French President Nicolas Sarkozy yesterday (14 June) called for tighter controls on the speculators he blames for spiralling food and energy prices, spelling out reforms that would put more trading under the thumb of regulators.
Sarkozy, head of the G20 group of the world's leading economies, said he wants to extend the use of cash deposits to all derivative deals, not just those on formal exchanges as is current practice.
The French president's proposals are designed to rally support throughout the European Union for a regulatory crackdown on speculating on commodities from oil to grain.
"Following the United States and Europe, all G20 countries should commit themselves to this way forward," said Sarkozy, drawing parallels between regulating against financial speculation and combating the mafia.
If successful, Sarkozy's proposals would widen the international scope for regulating commodities to include both trading of actual raw materials and informal over-the-counter deals which are not recorded centrally, experts said.
"This is a much broader ambit for regulating," said Edmund Parker, a derivatives specialist at law firm Mayer Brown, saying that compulsory cash deposits would make trading more expensive.
Sarkozy also proposed giving regulators the clout to stop market malpractice, allowing them to impose position limits that would cap the size of individual trades.
He added that highly complex derivatives should be standardised, and listed on markets or platforms where they can be closely watched by regulators.
Michel Barnier, Sarkozy's political ally who is in charge of EU regulatory reform at the European Commission, announced later on Tuesday that he would allow watchdogs to impose position limits restricting the size of individual trades.
That would take Brussels closer to Washington but still falls short of the more hard-line approach there, which imposes permanent caps on the size of individual trades.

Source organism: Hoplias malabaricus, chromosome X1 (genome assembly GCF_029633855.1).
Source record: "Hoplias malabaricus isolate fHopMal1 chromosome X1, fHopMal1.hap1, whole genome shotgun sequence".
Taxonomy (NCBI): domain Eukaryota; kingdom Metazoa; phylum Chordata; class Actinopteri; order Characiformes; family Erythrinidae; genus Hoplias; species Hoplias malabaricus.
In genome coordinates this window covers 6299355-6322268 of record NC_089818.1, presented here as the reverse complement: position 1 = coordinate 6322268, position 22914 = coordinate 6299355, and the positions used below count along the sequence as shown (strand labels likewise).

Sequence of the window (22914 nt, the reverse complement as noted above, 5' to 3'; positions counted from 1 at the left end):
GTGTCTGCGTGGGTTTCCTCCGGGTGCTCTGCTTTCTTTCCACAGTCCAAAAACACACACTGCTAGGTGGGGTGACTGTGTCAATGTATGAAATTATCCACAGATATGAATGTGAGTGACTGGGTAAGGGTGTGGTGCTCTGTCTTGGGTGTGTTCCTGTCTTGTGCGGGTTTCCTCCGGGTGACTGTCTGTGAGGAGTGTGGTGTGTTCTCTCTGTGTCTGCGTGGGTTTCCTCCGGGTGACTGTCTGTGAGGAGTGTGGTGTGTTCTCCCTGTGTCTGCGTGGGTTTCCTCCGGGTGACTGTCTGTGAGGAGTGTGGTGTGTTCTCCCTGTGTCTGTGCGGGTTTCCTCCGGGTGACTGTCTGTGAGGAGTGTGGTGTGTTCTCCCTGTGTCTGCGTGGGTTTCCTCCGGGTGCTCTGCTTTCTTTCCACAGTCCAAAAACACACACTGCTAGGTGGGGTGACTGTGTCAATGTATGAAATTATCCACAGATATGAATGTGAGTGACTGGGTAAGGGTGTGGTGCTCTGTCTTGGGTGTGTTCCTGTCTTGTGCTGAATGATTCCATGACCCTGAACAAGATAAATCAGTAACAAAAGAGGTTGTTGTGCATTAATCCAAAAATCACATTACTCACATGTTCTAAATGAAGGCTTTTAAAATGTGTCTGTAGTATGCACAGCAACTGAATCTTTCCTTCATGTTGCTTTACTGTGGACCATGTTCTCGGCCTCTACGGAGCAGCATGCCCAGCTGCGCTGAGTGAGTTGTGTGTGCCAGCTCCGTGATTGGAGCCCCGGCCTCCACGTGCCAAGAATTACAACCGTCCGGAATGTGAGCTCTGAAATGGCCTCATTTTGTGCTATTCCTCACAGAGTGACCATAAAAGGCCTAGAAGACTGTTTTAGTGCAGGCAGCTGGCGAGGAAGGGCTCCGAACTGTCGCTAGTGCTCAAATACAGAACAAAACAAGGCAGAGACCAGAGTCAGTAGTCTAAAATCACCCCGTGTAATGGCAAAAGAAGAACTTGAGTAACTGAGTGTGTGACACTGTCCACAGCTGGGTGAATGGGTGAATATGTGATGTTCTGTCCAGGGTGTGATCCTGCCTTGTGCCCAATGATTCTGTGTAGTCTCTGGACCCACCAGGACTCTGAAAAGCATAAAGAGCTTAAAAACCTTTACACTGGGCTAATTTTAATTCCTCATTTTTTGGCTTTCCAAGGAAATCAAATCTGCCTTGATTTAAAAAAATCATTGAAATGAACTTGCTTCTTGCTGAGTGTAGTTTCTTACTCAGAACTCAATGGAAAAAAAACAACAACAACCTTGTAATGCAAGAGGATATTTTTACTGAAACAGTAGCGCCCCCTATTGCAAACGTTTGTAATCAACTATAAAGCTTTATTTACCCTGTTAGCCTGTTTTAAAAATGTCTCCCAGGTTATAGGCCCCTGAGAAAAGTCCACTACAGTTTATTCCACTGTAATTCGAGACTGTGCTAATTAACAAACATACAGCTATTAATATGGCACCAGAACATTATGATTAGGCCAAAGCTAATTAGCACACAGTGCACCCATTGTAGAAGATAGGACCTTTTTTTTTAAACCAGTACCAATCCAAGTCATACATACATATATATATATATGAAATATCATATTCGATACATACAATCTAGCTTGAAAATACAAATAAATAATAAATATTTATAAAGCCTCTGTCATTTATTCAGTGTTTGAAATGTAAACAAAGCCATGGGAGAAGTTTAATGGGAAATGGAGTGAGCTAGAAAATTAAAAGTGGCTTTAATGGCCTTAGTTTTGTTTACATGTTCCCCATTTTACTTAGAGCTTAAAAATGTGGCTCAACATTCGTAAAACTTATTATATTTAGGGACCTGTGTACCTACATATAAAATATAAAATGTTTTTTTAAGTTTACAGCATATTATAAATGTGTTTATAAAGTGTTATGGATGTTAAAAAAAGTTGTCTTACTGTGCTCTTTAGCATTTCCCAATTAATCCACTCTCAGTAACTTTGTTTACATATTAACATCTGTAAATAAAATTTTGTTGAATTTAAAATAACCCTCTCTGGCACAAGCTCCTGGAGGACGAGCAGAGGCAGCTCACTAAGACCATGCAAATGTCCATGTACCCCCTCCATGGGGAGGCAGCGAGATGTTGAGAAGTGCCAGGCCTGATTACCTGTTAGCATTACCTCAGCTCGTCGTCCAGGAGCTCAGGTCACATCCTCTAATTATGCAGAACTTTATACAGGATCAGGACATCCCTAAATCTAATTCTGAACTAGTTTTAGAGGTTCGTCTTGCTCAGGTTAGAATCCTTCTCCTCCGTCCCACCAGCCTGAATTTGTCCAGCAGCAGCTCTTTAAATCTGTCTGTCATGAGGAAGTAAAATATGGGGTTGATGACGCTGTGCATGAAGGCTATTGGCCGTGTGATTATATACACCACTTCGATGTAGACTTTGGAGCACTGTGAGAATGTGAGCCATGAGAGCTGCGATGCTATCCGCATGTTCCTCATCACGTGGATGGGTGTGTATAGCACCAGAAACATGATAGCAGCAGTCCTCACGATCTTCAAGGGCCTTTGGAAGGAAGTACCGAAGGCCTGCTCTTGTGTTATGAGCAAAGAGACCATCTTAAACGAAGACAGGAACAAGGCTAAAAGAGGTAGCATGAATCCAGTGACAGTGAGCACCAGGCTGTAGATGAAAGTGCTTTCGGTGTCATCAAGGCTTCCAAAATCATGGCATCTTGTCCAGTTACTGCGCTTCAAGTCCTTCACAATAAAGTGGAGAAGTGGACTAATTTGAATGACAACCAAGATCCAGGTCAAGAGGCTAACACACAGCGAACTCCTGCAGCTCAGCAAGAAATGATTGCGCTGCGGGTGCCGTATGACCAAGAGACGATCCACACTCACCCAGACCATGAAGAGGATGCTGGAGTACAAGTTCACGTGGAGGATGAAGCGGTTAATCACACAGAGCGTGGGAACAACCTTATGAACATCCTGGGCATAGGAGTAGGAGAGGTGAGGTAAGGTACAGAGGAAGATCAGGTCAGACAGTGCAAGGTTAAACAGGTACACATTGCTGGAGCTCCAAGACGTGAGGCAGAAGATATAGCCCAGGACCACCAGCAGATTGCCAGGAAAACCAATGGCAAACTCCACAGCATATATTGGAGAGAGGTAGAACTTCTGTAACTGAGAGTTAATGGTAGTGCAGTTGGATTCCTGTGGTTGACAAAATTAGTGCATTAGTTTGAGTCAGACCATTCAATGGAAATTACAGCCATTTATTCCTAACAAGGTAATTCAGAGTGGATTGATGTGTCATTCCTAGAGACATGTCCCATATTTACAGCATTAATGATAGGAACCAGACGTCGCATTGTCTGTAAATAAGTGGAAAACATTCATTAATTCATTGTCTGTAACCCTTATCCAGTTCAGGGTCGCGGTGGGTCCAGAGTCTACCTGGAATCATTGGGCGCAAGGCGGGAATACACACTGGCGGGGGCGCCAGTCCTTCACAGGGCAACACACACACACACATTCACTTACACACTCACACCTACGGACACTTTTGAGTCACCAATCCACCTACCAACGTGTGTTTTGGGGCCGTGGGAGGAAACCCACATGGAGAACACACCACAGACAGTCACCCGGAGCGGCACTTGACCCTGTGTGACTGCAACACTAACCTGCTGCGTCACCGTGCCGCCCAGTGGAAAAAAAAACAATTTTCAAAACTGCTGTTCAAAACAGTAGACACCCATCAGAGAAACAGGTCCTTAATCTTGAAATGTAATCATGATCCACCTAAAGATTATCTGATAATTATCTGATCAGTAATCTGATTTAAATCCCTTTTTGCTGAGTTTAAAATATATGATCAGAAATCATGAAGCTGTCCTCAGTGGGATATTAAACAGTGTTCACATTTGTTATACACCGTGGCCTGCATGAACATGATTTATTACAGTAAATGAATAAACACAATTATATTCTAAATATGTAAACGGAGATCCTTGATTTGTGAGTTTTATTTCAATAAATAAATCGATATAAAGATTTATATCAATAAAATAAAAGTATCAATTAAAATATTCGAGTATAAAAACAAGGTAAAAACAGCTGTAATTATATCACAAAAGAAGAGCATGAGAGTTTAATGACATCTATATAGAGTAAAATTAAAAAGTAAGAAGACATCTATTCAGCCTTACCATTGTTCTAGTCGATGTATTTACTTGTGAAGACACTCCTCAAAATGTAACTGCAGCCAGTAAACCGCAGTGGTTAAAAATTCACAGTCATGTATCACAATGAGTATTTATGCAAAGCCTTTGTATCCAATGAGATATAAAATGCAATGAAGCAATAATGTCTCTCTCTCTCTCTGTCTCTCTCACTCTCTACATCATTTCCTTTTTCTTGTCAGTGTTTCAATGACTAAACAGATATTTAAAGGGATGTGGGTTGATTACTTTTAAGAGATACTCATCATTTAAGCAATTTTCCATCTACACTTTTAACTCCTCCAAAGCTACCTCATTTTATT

"We must be in a position to know not only the exact state of stocks and demand […] but also the identity of the parties to a given transaction," Sarkozy said.
Speaking at the same event, European Commission President José Manuel Barroso lent his support.
"We are touching on a problem which is likely to become vital," said Barroso.
The European Commission will draft the first version of laws to control derivatives markets later this year.
Sarkozy's appearance in Brussels to comment on issues of financial regulation is rare and he will hope it builds momentum for a process of reform which many EU officials fear is flagging.
He has the backing of Germany but will struggle to win support in Britain, home to Europe's top financial centre.
"It's an extremely important signal from France to the Commission," said Karel Lannoo of the Centre for European Policy Studies, a Brussels think-tank, adding, however, that the chances for a global deal were far less certain.
Although Sarkozy argued the case for protecting, as he put it, the Ivory Coast peasant producing cocoa, many in London will see his campaign as an attempt to protect French farmers and undermine London, Europe's top centre for trading derivatives.
France is using its G20 presidency this year to try to tackle rising prices for commodities such as grain, which it says have triggered social unrest in North Africa and the Middle East and fuelled inflation elsewhere.
But with countries like Britain opposed to plans allowing watchdogs impose caps on trades, Sarkozy may struggle to build global agreement.
The United States, on the other hand, which has urged the EU and others to follow it in tightening rules on derivatives trading, will be pleased with his tougher line.
His remarks won praise from regulators at the US Commodity Futures Trading Commission, who said the French president had "got it exactly right."
EURACTIV with Reuters
Commodity prices have surged largely due to supply and demand bottlenecks and the European Union is currently putting together a response to the challenge.
Some EU countries such as France want curbs on what they see as speculators such as hedge funds making quick gains in commodities markets at the expense of consumers.
French President Nicolas Sarkozy, who holds the rotating presidency for 2011 of the Group of 20 (G20), a policy forum for the world's leading rich and developing economies, wants new rules to curb commodity price volatility.
The European Commission is expected to be tasked with helping the G20 in its work on food market volatility and excessive price swings on energy markets.
The Commission will also be asked to present initiatives on the disclosure of financial information by mining companies, including the possible adoption of country-by-country reporting requirements.
The EU executive's February 2011 communication on raw materials includes measures to improve the transparency of financial and commodity markets.
- Commission:Agricultural and food prices
- Council:Council Conclusions on tackling the challenges on raw materials in commodity arkets
- Elysée:Allocution du Président de la République à l'occasion de la Conférence de la Commission européenne sur les matières premières
- Elysée Palace:Full text of President Sarkozy's speech(14 June 2011)